Exploring Humanitarian Law: Tools and Methods for Fostering Global Citizenship

Exploring Humanitarian Law: Tools and Methods for Fostering Global Citizenship

Mary Jane Harkins (Mount Saint Vincent University, Canada), Catherine Baillie Abidi (Saint Francis Xavier University, Canada), Taunya Pynn Crowe (Cobequid Educational Centre, Canada) and Renata Verri (Horton High School, Canada)
DOI: 10.4018/978-1-4666-5059-6.ch009
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Abstract

Valuing diverse perspectives is a key feature of critical pedagogy and global citizenship. Exploring tools, methods, and partnerships that foster dialogue, critical thinking, and respect for diversity in relation to teaching and learning is the topic of this research. The purpose of this theoretical piece was to explore the curriculum resource, Exploring Humanitarian Law (EHL) to determine if this approach (a) promotes youth engagement in critically analyzing humanitarian issues and (b) fosters global citizenship. The benefits and challenges of an interprofessional collaboration to implementing EHL were also considered. This exploration was based on Paulo Freire’s reflective inquiry and critical responses to learners’ needs. The data was generated through a focus group session with members of an interprofessional team involved in EHL. Four key themes emerged from the discussion: (a) student engagement, (b) fostering global citizenship, (c) teaching tools, and (d) interprofessional teamwork and sustainability.
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Exploring Humanitarian Law: Methods for Fostering Global Citizenship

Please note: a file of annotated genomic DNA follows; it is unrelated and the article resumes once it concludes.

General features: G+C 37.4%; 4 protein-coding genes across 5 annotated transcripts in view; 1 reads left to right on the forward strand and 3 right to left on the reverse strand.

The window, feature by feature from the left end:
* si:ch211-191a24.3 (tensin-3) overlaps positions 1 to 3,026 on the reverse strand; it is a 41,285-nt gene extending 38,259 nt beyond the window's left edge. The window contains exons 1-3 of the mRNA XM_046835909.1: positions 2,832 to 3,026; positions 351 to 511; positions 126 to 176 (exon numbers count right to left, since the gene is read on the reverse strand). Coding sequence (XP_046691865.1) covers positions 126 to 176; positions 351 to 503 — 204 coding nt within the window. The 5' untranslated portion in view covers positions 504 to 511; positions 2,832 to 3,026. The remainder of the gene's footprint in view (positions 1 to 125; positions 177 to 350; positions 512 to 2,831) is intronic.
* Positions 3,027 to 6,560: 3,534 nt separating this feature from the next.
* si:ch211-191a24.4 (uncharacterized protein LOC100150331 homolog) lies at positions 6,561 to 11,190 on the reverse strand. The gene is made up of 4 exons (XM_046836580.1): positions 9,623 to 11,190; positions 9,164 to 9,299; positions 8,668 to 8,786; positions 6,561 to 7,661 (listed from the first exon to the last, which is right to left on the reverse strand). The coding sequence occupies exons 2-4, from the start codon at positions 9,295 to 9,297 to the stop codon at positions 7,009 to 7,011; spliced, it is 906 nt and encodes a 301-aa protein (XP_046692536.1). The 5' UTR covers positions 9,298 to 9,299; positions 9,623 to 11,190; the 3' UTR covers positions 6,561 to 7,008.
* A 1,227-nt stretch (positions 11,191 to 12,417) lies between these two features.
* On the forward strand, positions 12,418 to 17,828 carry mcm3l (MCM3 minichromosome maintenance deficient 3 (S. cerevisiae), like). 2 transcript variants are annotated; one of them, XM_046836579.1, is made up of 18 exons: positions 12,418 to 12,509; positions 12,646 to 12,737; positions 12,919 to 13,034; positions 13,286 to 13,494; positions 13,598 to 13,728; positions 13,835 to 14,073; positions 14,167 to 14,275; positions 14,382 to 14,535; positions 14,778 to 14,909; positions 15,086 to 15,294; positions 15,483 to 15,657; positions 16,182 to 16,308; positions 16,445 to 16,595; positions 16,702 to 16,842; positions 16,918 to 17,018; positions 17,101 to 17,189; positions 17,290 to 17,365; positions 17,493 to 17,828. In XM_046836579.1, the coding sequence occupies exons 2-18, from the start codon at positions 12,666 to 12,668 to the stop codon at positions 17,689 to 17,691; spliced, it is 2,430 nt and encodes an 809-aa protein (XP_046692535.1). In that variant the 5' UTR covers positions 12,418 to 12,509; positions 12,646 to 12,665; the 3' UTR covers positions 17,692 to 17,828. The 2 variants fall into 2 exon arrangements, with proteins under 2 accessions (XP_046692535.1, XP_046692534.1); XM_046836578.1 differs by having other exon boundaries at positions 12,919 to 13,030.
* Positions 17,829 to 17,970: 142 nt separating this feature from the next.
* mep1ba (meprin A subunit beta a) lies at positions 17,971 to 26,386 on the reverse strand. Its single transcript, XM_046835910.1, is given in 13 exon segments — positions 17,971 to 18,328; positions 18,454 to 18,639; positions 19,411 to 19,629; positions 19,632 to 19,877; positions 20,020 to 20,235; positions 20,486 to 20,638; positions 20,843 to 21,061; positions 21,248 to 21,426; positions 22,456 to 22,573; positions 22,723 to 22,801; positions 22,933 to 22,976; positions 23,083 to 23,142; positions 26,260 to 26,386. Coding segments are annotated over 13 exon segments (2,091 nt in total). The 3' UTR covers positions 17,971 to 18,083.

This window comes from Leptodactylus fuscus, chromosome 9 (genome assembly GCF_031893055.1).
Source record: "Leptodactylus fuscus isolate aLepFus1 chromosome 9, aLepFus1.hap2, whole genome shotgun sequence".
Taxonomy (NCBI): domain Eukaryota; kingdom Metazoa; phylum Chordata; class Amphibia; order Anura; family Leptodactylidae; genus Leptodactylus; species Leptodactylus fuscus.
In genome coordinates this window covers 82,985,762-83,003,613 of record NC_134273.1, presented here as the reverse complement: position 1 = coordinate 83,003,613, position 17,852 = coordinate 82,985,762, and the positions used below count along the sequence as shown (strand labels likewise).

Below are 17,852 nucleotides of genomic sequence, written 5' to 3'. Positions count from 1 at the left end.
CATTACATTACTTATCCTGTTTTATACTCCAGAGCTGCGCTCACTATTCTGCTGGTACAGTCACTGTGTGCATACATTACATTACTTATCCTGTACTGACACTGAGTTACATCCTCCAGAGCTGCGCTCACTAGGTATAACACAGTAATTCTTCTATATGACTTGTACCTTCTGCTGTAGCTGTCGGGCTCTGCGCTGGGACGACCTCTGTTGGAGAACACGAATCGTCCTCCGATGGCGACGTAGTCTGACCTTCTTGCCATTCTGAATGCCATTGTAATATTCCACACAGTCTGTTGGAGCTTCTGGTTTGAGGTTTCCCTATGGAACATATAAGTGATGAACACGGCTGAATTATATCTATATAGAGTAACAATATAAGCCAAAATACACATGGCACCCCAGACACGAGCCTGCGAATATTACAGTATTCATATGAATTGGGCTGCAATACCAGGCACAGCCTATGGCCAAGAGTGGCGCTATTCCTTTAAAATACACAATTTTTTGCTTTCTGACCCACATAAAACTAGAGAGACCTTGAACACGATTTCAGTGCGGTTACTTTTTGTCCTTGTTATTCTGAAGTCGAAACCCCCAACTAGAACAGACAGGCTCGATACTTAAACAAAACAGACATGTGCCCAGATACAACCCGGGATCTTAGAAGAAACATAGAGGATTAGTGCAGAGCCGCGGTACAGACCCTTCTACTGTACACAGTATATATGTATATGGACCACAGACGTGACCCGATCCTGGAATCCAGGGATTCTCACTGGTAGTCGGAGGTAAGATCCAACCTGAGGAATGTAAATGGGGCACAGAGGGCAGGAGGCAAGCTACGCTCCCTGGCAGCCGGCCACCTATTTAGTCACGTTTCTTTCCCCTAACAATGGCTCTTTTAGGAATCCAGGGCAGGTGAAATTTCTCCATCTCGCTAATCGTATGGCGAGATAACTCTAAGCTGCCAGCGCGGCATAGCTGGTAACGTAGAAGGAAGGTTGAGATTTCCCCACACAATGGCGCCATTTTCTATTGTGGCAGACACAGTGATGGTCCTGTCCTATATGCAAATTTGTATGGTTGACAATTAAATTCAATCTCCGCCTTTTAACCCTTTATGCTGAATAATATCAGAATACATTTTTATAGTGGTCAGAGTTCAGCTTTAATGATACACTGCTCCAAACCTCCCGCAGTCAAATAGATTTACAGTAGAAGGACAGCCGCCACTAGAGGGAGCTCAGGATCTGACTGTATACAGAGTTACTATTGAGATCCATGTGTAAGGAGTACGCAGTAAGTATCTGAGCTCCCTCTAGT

While supporting a teacher in an inner city school I saw the impact of youth learning about humanitarian law and engaging with Exploring Humanitarian Law (EHL) first hand. After a couple of weeks in the classroom I started to notice the attendance and class participation increasing during global history classes. By the end of the EHL modules, two students who had previously struggled with attendance, behaviour, and coursework completion created a video exploring the impacts of war on children. These two students were able to share their video with peers to promote awareness of the impacts of war and were invited to present their work at a teacher conference. According to their parents, their children had never before expressed such excitement about school or global issues. —study participant

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Introduction

The impact of war and armed conflict is an unfortunate and ever present reality. Since World War II, over 190 armed conflicts have occurred, and in the last century over 191 million people have died from war-related activity (World Health Organization, 2002). War directly or indirectly affects everyone. In order to challenge the normalization of violence, it is critical that we focus on developing skills in conflict transformation and nonviolence. One avenue for transforming conflict is through education that promotes respect and value for human dignity and life. Humanitarian law education is one such example because international humanitarian law is built upon a universal foundation of respect for humanity. Teaching and learning about humanitarian law and the impact of armed conflict can create spaces for critical dialogue and for valuing diverse perspectives, two essential elements for building peace (Baillie Abidi & Harkins, 2012; Tawil, 2000).

The purpose of this theoretical study is to explore how teaching and learning about humanitarian law using the educational resource Exploring Humanitarian Law (EHL) can enrich learning beyond the classroom walls and enhance critical thinking about violence. EHL was created by the International Committee of the Red Cross (ICRC) and the Education Development Centre (EDC) to promote respect, humanity, and solidarity as well as to engage youth in dialogue about humanitarian law and action. The tools and methods encompassed in EHL are rooted in a critical pedagogical framework that encourages reflection, dialogue, critical thinking, and above all, respect for others. This chapter will explore moments in teaching to consider how critical pedagogy and collaborative partnerships can foster global citizenship.

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